The Binding of Isaac: Repentance

Lunatic of God’s creation

Reviewed on the computer, via Steam.

Does this game need an intro? Yeah, this game needs an intro. The Binding of Isaac: Repentance doesn’t seem like it should be special—it’s a top-down twin-stick shooter with heavy biblical themes, and there are loads of chods everywhere. There. There’s an intro.

Does that seem like it might be your thing? It doesn’t really seem like it might be mine. There are plenty of great twin-stick shooters already, dating back to games like Smash T.V. And chods? I’m trying to think of good games with prominent chods, and can’t think of more than, say, ten.

Biblical themes? I’ve got a Baphomet tattoo—two Baphomet tattoos—so, y’know.

Gets a bit busy sometimes, this does.

Anyway, Binding of Isaac is great. It always was—even back in 2011, when it was made of Flash and sort of released very quietly—but I didn’t get it. It didn’t seem like it might have been my thing. It was clumsy, and floaty, and had too many chods.

Why do I think it’s great now, then? Even though the chod content has, if anything, massively increased?

Simple. The Binding of Isaac: Repentance is really, really silly. It’s got a whole load of grimdark under the surface, the kind of grimdark that takes a minute to click, then suddenly you go ‘oh’ and feel rotten. But on the surface, it’s a big silly toybox full of magic and explosions that can make you feel like a gaming monster.

Importantly, it makes you feel like a gaming monster far more frequently than earlier iterations. I played a LOT of Isaac six or so years ago—I had just moved to a new city and started a new job, and it helped with a lot of the anxieties I felt. But back then, the game was a lot more sparing with its rewards. Runs* tended toward failure a lot more than success. And while those successes felt great, banging my head repeatedly against Mom’s Heart grew wearing. 

If like me you’re playing on an ultrawide, you’ll find Isaac‘s HUD a bit odd.

Repentance feels a lot more lenient, and a lot more generous, than my experiences with earlier versions of the game. Weirdly, criticism of Repentance online skews toward it being too hard—maybe this is people used to the systems of Afterbirth+, who are finding the changes difficult to work with? I dived in with a fresh save file, and smashed out a couple of successful runs** within the hour. Chods and all. I’m not a fan of games whose primary selling point is ‘really, really hard,’ and this doesn’t seem to be one of that.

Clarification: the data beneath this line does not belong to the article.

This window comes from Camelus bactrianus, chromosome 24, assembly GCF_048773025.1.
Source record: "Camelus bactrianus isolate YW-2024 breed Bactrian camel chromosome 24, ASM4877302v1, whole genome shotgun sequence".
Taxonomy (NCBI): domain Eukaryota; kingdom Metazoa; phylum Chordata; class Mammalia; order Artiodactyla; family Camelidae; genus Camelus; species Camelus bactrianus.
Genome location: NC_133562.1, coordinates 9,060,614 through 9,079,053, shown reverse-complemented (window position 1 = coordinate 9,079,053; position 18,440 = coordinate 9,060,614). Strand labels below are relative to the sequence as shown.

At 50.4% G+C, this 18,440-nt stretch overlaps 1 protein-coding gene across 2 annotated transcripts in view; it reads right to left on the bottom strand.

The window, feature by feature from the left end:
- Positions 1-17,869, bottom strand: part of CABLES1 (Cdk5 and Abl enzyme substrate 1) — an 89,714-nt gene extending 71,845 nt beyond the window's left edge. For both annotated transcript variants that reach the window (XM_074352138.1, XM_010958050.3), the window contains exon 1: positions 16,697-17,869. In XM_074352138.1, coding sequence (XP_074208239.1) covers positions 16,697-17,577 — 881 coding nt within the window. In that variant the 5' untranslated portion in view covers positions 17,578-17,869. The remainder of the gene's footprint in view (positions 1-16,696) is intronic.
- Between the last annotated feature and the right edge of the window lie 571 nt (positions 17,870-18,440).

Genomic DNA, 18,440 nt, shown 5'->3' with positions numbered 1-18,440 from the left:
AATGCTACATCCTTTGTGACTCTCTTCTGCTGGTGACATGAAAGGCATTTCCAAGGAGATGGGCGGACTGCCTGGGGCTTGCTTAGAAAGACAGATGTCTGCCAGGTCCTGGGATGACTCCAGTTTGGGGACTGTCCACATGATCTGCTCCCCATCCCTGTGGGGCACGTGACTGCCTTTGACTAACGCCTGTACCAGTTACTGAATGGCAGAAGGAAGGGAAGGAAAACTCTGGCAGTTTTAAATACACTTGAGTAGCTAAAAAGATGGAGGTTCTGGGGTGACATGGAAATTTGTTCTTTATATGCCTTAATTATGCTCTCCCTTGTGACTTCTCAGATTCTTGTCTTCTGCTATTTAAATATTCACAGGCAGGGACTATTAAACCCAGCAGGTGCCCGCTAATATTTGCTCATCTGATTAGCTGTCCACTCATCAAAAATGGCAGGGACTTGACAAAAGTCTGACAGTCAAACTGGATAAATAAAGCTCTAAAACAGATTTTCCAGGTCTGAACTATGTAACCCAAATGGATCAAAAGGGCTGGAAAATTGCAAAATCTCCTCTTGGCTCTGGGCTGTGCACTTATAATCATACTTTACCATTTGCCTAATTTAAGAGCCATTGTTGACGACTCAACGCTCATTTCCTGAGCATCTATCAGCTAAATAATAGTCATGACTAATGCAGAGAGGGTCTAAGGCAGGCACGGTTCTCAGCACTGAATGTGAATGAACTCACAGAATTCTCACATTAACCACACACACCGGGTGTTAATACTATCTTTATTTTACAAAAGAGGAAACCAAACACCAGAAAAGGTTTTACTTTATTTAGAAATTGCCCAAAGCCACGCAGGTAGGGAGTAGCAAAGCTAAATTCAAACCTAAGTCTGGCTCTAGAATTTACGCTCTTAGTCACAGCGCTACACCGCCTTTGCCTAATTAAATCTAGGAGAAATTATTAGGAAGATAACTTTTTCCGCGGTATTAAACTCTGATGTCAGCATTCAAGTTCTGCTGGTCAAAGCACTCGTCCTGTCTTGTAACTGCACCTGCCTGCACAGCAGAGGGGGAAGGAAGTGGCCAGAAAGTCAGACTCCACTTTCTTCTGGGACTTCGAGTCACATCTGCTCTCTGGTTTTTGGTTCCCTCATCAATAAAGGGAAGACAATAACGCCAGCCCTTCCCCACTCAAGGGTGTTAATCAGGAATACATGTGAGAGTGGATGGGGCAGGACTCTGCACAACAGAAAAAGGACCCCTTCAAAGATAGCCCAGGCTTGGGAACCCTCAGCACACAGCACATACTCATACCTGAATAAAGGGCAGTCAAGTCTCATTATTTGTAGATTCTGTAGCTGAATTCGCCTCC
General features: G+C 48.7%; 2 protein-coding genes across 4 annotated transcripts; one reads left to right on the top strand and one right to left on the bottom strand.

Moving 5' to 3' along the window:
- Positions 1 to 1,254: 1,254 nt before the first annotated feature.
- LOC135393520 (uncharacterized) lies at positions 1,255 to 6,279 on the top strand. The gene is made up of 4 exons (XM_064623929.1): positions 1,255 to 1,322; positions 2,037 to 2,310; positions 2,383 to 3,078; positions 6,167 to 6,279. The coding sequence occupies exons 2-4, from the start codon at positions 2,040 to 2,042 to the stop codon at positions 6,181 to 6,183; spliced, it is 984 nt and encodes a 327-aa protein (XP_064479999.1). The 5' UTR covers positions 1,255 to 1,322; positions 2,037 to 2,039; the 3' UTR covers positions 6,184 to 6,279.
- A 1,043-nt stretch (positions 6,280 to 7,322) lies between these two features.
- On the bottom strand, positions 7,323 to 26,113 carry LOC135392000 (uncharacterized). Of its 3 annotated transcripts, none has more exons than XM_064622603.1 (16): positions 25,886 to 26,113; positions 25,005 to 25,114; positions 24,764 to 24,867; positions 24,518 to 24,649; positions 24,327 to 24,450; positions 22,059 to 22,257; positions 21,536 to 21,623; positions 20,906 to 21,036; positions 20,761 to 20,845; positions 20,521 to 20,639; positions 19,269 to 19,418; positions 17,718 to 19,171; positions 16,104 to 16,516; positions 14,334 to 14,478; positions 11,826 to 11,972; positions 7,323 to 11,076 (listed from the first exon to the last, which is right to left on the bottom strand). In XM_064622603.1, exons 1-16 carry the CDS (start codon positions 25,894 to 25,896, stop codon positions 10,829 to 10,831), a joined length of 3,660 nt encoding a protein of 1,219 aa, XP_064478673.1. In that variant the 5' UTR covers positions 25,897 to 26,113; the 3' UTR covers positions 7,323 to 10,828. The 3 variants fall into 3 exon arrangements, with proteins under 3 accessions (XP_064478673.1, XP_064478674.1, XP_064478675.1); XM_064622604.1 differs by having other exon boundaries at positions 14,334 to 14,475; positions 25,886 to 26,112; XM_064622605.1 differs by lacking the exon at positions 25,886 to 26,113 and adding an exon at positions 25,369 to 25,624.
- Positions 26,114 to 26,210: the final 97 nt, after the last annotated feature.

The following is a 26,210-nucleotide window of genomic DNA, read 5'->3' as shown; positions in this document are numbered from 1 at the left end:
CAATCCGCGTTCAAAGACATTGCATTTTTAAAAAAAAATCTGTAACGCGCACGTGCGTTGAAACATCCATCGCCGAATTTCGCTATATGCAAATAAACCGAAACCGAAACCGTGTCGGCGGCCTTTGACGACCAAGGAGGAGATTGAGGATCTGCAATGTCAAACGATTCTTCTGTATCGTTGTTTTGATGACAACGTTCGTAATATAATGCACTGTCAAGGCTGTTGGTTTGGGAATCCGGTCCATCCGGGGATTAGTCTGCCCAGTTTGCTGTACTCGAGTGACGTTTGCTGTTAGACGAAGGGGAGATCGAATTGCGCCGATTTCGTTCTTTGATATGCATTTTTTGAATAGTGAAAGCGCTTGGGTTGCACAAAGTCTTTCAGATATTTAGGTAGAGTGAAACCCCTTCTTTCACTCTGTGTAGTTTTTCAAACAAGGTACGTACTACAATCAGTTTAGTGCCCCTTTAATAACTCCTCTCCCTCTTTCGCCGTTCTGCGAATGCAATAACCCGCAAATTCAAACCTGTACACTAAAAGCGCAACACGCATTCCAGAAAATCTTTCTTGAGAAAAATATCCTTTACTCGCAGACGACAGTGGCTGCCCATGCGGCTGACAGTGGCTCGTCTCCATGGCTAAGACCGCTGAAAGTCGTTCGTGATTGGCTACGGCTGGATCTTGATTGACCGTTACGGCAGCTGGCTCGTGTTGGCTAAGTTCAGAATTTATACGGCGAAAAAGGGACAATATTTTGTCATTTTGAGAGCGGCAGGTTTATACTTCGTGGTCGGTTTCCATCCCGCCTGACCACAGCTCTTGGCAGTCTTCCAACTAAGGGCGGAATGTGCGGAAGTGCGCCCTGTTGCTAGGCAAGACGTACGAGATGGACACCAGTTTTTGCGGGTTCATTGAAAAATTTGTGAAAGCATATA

But where Isaac has always resonated with me is in its atmosphere. As mentioned, the game features plenty of grimdark—the story might even be little more than the hallucinations of an abused child, suffocating to death in a locked toybox he can’t escape. Items have meaning, and this meaning isn’t explicitly spelled out to the player. A wooden spoon, for example, gives Isaac a boost to his speed stat. A photo of his family, torn apart to remove him from the image, boosts his fire rate—and since Isaac’s fire rate is a representation of how hard he’s crying, you begin to realise that this is a painfully bleak story,

Let’s not even explain the item It Hurts.

Strangely, my favourite parts of Isaac—even above and beyond the boss named Mega Satan***—are the brief moments of calm and clarity found when a boss is defeated. A beautiful piano piece rings out, in direct contrast to the chaos and violence just witnessed, and you can take as much time to breathe and get yourself together as you like.

Two things about this make my mind go ‘oooooo.’ One, there are a number of timed challenges and criteria for progression. Certain items, levels and enemies won’t appear unless you smash your way through the game as quickly as possible, meaning dragging poor Isaac down a hole to the next set of enemies before he even gets a chance to breathe.

Two—and this is horrible—Isaac’s default pose, when receiving no player input, is to look up and out of the screen. Directly at you. Items and effects cause changes to Isaac’s physical form, often in jolly unpleasant ways. It’s almost as if Isaac if asking you why you’re doing this to him, as he stands alone and terrified in a room covered in blood and shit, where seconds ago he was fighting for his life against unimaginable horror.

Post-boss, Isaac shines in terms of story.

I’ll likely play a lot more of this game. It’s hooked me, in a way lots of ‘rogue’ ‘likes’ don’t. It’s quick to start, has a frankly frightening amount of depth, and has Satan in.

Mega Satan.

Two thumbs fresh.

*heh, runs
**heh, runs

*** this is almost as cool as Deathsmiles’ true last boss, which is named—no, really—Demonic Imperator Tyrannosatan.

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About Da5e

A writer and a black metal musician.
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